New acceptable phrase: “Don’t you have anything better to do” has been revised to be “I know you could easily be at home with your family. I really appreciate the fact that you are taking the time to correct my actions so that I stand a better chance of making home to mine safely.”
“Aren’t there real criminals you should catching?”
Best response: “Well, according to the Texas Penal Code, I have observed you speeding, while following too closely. You ran a stop sign. You almost caused an accident with a Chevy, then you sped away. You failed to yield the right of way to the pedestrian in the cross walk. You changed lanes without signaling while running a red light and more speeding! All of these are arrestable offenses. So, you are very fortunate that I am only writing you a ticket.”
New acceptable phrase: “Aren’t there real criminals you should be catching” is correctly stated “While I feel like what I did is insignificance, I understand that you have seen people commit the same offense and it led to a fatality.”
“Do you know Phil? He is also a cop with the NYPD.”
Legitimate response: Well, there are 36,000 officers serving the people of the City of New York. I just did a quick system search. There are 205 officers name Phil, Philip or Phillip. There are an additional 463 of them with the last name Phillips. So, there is a .013% chance that I know that person. Oddly enough, I do know the guy you are talking about. He is actually an officer across the river in Newark.”
New acceptable phrase: “Do you know Phil? He is also a cop in your department” has been re-worked. It is now “My friend Phil is also a cop. You guys have that in common. The only thing I have in common with you is the geographical portion of the planet that we are currently sharing.”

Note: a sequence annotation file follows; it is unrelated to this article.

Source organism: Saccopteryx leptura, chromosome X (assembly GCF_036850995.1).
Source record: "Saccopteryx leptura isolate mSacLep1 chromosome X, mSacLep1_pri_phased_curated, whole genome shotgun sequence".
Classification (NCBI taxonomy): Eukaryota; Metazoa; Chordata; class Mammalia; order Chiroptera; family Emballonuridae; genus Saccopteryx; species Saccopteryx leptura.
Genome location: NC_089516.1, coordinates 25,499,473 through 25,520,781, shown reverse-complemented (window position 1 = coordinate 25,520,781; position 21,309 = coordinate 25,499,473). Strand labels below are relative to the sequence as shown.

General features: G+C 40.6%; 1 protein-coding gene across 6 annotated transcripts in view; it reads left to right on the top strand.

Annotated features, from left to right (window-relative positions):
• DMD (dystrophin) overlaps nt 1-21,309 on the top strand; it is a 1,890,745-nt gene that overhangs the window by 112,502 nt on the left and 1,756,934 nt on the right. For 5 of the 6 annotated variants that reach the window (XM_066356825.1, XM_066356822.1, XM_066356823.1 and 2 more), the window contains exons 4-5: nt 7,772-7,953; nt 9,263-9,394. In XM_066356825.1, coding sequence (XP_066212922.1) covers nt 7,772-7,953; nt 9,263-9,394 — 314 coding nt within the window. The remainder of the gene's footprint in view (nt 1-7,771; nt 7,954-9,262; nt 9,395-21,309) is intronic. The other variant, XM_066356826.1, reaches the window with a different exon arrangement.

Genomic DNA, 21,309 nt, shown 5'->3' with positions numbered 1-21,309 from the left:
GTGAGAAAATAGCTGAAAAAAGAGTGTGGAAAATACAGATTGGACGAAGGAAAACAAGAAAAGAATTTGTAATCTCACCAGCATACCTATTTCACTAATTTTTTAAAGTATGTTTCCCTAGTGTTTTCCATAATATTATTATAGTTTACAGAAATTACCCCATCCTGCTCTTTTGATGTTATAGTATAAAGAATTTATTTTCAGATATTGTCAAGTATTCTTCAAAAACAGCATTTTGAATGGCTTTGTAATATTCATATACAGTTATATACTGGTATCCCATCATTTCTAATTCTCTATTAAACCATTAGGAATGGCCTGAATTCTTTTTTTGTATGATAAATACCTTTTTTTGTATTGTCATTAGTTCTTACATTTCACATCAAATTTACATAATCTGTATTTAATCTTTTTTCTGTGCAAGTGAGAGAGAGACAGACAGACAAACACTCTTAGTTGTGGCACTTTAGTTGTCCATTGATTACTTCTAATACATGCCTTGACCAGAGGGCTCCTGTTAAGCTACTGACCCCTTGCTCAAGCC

“My cousin/brother/uncle’s best friend is a cop in (insert city/state here).”
I believe that this is only stated in an effort to avoid a ticket. The fact that your old high school girlfriend’s grandfather was the Chief of Police in Kent, Washington is completely irrelevant to another fact: you were clocked doing 82 in a 65 going eastbound on I-10 through Pensacola, Florida.
New acceptable phrase: “My best friend is a cop” is correctly said, “I do not have any friends in law enforcement. In fact, I don’t really have any friends.”
“I will sue you.”
I thought threatening an officer is a crime. I know it is when the perceived threats to be physical in nature. Why would it be any less of a threat when it is financial in nature? Either way, the threat is intended to influence and sway the outcome in favor of the person issuing the threat.
New acceptable phrase: “I will sue you” cannot be construed as offensive if stated as, “I need a way to scare you, and since you already knew I was sitting here, ‘Boo’ just really didn’t seem too effective.
“Did you even finish high school?”